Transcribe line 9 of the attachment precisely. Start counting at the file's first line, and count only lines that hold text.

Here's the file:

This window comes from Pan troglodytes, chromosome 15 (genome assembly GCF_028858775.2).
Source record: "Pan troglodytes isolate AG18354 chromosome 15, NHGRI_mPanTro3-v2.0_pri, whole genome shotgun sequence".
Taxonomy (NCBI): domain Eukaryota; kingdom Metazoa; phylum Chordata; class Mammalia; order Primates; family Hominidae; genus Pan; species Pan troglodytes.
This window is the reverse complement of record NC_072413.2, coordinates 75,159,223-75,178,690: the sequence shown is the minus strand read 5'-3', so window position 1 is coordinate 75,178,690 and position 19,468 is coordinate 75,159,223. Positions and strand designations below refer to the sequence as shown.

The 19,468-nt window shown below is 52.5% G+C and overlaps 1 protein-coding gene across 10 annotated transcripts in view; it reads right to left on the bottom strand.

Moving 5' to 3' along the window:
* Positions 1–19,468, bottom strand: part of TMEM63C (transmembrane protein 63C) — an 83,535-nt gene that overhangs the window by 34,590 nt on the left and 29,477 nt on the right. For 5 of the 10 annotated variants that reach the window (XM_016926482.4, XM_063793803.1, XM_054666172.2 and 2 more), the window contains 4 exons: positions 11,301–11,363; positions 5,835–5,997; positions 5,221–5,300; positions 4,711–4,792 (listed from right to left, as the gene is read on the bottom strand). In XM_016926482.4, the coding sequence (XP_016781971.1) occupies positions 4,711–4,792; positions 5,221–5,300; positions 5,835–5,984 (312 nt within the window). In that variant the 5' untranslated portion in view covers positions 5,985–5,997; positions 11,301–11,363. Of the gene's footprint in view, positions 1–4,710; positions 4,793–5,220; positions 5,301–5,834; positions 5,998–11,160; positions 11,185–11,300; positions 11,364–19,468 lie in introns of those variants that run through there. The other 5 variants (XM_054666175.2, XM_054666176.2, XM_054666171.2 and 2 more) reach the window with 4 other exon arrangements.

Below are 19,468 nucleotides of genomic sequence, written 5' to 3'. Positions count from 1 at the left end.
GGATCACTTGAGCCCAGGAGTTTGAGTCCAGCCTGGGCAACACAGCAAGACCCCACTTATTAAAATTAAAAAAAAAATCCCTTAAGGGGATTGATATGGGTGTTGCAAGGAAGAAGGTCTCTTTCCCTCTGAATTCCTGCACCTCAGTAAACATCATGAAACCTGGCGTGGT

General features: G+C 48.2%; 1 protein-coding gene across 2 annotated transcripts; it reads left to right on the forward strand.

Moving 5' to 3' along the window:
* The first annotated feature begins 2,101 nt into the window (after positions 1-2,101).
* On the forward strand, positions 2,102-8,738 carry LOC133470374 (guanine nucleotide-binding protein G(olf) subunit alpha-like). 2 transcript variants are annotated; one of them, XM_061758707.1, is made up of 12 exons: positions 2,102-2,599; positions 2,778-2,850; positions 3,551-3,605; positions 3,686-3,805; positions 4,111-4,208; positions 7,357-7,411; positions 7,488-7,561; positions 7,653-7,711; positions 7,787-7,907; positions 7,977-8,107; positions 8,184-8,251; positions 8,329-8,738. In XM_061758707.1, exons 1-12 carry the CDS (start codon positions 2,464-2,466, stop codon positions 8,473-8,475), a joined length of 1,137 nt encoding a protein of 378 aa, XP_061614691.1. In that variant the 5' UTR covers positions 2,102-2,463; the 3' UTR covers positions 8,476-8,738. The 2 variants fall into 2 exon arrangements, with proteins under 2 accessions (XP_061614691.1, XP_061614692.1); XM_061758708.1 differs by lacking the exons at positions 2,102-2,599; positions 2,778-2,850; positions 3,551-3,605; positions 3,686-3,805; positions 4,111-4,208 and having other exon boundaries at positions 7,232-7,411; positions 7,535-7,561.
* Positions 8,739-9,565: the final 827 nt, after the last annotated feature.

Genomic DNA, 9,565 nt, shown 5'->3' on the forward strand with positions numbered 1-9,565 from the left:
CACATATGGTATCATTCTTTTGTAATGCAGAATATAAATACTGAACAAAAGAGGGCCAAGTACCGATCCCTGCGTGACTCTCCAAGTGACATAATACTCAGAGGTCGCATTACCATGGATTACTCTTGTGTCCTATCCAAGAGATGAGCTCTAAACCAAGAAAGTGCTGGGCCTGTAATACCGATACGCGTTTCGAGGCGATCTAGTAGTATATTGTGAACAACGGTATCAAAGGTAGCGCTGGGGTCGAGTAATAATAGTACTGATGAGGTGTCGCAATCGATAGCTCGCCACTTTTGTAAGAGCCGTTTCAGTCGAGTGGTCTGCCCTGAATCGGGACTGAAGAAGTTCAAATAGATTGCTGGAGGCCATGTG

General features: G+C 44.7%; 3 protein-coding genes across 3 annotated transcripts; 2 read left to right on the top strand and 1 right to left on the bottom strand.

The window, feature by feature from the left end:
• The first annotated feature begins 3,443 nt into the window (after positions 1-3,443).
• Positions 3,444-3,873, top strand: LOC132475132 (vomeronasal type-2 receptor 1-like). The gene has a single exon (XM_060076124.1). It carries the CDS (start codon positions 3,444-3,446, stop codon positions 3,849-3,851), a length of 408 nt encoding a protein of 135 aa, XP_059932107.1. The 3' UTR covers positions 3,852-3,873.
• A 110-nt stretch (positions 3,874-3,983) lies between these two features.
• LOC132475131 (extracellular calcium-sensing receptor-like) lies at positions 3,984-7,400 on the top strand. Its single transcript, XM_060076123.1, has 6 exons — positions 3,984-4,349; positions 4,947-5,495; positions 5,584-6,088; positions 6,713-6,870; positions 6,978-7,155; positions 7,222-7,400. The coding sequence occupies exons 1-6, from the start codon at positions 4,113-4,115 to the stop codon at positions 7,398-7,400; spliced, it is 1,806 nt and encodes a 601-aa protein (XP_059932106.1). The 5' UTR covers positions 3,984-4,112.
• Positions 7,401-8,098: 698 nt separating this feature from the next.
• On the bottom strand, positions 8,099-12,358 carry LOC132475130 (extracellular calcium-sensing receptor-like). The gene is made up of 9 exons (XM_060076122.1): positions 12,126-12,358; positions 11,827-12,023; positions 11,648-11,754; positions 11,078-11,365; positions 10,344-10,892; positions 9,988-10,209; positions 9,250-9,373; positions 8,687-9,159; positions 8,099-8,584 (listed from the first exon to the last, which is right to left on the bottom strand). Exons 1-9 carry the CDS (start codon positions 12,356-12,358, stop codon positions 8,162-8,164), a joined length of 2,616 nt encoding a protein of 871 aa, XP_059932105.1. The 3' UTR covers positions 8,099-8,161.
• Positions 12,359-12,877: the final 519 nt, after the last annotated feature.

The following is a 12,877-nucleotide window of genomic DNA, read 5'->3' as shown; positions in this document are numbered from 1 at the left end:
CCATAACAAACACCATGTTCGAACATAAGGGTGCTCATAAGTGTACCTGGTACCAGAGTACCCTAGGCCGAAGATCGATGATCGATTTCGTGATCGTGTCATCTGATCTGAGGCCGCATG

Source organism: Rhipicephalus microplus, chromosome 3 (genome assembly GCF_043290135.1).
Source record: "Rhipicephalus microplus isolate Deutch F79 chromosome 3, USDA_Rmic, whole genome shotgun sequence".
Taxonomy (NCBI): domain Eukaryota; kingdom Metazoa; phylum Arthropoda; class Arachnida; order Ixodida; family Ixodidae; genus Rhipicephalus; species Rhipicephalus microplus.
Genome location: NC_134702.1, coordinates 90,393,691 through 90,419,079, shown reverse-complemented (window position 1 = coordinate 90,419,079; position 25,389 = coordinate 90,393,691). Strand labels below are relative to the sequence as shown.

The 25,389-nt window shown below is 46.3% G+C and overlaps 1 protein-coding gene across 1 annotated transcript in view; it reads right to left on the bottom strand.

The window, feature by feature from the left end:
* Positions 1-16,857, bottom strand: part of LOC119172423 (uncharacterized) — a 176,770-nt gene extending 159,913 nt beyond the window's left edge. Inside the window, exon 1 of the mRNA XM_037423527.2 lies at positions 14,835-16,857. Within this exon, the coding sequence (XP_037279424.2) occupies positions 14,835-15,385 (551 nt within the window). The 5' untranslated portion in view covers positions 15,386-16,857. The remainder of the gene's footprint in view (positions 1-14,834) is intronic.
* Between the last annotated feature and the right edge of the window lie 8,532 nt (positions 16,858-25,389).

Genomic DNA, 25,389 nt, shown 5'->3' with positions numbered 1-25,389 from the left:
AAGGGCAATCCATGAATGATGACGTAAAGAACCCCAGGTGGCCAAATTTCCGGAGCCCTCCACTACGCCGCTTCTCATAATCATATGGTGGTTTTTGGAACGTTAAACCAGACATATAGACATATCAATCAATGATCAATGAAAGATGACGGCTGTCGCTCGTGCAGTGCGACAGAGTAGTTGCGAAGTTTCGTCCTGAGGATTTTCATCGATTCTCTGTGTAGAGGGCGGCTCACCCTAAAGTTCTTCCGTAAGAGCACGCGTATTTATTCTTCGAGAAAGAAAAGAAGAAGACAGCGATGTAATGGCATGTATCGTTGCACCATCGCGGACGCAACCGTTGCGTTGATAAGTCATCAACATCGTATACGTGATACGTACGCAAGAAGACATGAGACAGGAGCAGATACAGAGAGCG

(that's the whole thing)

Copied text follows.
GGATCACTTGAGCCCAGGAGTTTGAGTCCAGCCTGGGCAACACAGCAAGACCCCACTTATTAAAATTAAAAAAAAAATCCCTTAAGGGGATTGATATGGGTGTTGCAAGGAAGAAGGTCTCTTTCCCTCTGAATTCCTGCACCTCAGTAAACATCATGAAACCTGGCGTGGT